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Scale-up of the production of highly reactive biogenic magnetite nanoparticles using Geobacter sulfurreducens.

Byrne JM, Muhamadali H, Coker VS, Cooper J, Lloyd JR - J R Soc Interface (2015)

Bottom Line: This procedure was capable of producing up to 120 g of biomagnetite.The particle size distribution was maintained between 10 and 15 nm during scale-up of this second step from 10 ml to 10 l, with conserved magnetic properties and surface reactivity; the latter demonstrated by the reduction of Cr(VI).The process presented provides an environmentally benign route to magnetite production and serves as an alternative to harsher synthetic techniques, with the clear potential to be used to produce kilogram to tonne quantities.

View Article: PubMed Central - PubMed

Affiliation: School of Earth, Atmospheric and Environmental Sciences, and Williamson Research Centre for Molecular Environmental Science, University of Manchester, Manchester M13 9PL, UK Geomicrobiology, Center for Applied Geoscience, University of Tuebingen, Sigwartstrasse 10, 72076 Tuebingen, Germany.

ABSTRACT
Although there are numerous examples of large-scale commercial microbial synthesis routes for organic bioproducts, few studies have addressed the obvious potential for microbial systems to produce inorganic functional biomaterials at scale. Here we address this by focusing on the production of nanoscale biomagnetite particles by the Fe(III)-reducing bacterium Geobacter sulfurreducens, which was scaled up successfully from laboratory- to pilot plant-scale production, while maintaining the surface reactivity and magnetic properties which make this material well suited to commercial exploitation. At the largest scale tested, the bacterium was grown in a 50 l bioreactor, harvested and then inoculated into a buffer solution containing Fe(III)-oxyhydroxide and an electron donor and mediator, which promoted the formation of magnetite in under 24 h. This procedure was capable of producing up to 120 g of biomagnetite. The particle size distribution was maintained between 10 and 15 nm during scale-up of this second step from 10 ml to 10 l, with conserved magnetic properties and surface reactivity; the latter demonstrated by the reduction of Cr(VI). The process presented provides an environmentally benign route to magnetite production and serves as an alternative to harsher synthetic techniques, with the clear potential to be used to produce kilogram to tonne quantities.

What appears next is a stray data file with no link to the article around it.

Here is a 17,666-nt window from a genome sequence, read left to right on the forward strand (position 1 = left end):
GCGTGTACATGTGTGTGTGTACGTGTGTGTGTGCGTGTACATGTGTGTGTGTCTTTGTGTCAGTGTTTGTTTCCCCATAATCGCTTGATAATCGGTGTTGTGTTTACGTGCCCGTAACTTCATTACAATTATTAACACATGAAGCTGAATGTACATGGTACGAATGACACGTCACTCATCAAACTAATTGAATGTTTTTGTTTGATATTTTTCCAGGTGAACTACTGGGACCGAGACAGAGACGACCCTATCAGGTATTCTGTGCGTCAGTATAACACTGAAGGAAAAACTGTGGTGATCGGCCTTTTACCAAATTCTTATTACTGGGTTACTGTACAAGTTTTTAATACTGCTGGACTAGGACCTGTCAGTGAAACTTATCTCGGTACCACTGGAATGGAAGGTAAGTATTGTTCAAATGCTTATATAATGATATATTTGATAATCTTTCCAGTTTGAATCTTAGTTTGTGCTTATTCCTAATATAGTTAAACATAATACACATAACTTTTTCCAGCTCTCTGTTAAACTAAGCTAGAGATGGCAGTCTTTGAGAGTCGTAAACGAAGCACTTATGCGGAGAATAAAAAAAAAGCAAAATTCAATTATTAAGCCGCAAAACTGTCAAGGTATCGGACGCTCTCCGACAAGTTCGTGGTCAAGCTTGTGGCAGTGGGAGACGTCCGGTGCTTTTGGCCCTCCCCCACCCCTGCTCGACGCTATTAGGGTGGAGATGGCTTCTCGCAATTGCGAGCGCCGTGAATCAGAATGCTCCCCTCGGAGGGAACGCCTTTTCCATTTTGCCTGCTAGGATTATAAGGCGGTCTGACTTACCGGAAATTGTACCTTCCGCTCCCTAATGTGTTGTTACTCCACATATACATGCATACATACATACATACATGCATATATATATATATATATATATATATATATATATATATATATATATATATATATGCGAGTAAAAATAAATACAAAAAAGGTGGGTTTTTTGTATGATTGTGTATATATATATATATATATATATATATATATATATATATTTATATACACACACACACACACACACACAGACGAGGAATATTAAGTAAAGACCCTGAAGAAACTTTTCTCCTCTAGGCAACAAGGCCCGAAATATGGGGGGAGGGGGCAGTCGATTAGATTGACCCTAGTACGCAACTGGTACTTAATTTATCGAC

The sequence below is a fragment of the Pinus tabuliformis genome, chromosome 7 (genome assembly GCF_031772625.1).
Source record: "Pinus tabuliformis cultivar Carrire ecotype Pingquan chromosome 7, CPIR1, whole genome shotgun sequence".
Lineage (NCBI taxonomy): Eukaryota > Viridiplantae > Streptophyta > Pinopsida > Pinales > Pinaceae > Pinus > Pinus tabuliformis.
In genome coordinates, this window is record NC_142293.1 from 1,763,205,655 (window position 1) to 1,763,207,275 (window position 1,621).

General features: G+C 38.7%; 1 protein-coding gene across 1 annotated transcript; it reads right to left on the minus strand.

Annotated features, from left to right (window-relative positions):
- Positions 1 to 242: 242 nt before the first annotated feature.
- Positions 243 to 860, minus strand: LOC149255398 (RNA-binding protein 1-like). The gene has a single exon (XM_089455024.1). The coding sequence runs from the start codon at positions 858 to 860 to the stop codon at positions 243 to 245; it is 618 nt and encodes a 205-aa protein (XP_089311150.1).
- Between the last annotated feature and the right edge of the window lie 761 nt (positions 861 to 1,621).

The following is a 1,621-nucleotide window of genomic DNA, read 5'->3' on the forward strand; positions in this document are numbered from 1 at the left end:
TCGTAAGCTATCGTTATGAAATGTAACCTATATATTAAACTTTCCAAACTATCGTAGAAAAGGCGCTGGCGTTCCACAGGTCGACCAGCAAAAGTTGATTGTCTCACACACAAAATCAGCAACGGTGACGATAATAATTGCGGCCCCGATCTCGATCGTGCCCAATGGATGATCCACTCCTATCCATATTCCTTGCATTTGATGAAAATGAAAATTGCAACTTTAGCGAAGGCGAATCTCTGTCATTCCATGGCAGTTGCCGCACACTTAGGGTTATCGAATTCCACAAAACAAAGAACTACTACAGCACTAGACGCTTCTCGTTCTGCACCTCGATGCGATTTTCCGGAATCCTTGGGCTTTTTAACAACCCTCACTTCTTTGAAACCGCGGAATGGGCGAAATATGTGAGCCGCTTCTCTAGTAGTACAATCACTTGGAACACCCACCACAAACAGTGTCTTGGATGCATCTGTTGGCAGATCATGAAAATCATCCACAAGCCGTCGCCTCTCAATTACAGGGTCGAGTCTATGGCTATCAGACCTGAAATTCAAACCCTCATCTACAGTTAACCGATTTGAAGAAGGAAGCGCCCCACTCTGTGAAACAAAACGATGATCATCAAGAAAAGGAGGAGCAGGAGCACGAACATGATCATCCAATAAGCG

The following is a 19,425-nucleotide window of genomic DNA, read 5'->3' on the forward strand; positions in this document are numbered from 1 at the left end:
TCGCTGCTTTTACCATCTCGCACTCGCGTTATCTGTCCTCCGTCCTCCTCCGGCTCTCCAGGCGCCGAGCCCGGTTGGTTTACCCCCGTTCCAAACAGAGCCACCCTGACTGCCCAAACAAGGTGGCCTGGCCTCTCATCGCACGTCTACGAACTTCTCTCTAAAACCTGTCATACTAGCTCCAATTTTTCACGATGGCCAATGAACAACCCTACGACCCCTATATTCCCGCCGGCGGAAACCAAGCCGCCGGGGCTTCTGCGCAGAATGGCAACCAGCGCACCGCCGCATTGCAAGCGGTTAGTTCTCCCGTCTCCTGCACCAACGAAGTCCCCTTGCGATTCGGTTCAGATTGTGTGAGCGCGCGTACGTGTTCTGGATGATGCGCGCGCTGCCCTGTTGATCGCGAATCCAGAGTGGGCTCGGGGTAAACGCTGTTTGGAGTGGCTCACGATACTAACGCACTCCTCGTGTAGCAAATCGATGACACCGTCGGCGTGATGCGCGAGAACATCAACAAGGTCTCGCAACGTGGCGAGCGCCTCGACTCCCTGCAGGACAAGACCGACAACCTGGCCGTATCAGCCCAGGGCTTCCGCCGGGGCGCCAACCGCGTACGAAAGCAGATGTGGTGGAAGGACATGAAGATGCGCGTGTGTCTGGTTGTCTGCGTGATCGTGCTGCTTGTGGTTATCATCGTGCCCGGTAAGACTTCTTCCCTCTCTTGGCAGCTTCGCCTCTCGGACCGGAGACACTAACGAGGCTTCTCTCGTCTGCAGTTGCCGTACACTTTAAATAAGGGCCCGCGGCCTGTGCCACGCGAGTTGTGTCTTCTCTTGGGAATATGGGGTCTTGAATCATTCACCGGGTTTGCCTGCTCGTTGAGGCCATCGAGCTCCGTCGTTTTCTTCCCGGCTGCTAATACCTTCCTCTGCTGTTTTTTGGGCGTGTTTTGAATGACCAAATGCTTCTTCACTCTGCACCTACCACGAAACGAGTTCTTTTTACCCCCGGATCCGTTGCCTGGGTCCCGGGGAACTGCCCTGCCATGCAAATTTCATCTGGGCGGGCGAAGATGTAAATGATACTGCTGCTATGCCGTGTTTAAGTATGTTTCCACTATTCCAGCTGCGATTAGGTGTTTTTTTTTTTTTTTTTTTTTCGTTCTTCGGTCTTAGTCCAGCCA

No MeSH data available.


Geobacter sulfurreducens growth curves: (a) 100 ml bottles; (b) 5 l bioreactor; (c) 50 l bioreactor. Biomass measured as dry weight protein (g l−1), represented by (circle), pH (square) and redox (mV) (triangle); pH was not controlled during the experiments. (Online version in colour.)
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RSIF20150240F3: Geobacter sulfurreducens growth curves: (a) 100 ml bottles; (b) 5 l bioreactor; (c) 50 l bioreactor. Biomass measured as dry weight protein (g l−1), represented by (circle), pH (square) and redox (mV) (triangle); pH was not controlled during the experiments. (Online version in colour.)

Mentions: Biomass density (OD600 converted to g l−1 dry weight), redox (mV) and pH of the G. sulfurreducens culture were monitored over 48 h in 5 l and 50 l bioreactors with results compared to the growth profile obtained in 100 ml bottles (figure 3). A 10% inoculum from a late exponential phase starter culture was used throughout. There was a significant increase in the lag phase of the cultures with increasing vessel volume, with the 100 ml culture exhibiting the shortest lag phase. The reasons for this were not clear; however, it might be due to the presence of an impellor which was not present for the 100 ml samples, but was for 5 l and 50 l bioreactors. The impellor was used to prevent the formation of a biofilm on the walls of the vessels; however, it is not known what effects the mixing of the culture medium could have on microbial growth. The doubling time was approximately 5.7 h and 3.8 h for the 100 ml and 50 l cultures, respectively. Final biomass yields were similar for all volumes: 0.198 g l−1, 0.187 g l−1 and 0.215 g l−1 (dry weight) for 100 ml, 5 l and 50 l production runs, respectively. The pH in 5 l and 50 l cultures remained circumneutral, with a minor decrease seen in the 5 l bioreactor and a minor increase seen in the 50 l bioreactor. Redox values in both vessels decreased as cultures grew, with a maximal drop from +180 to −362 mV and from +37 to −440 mV for 5 l and 50 l cultures, respectively.Figure 3.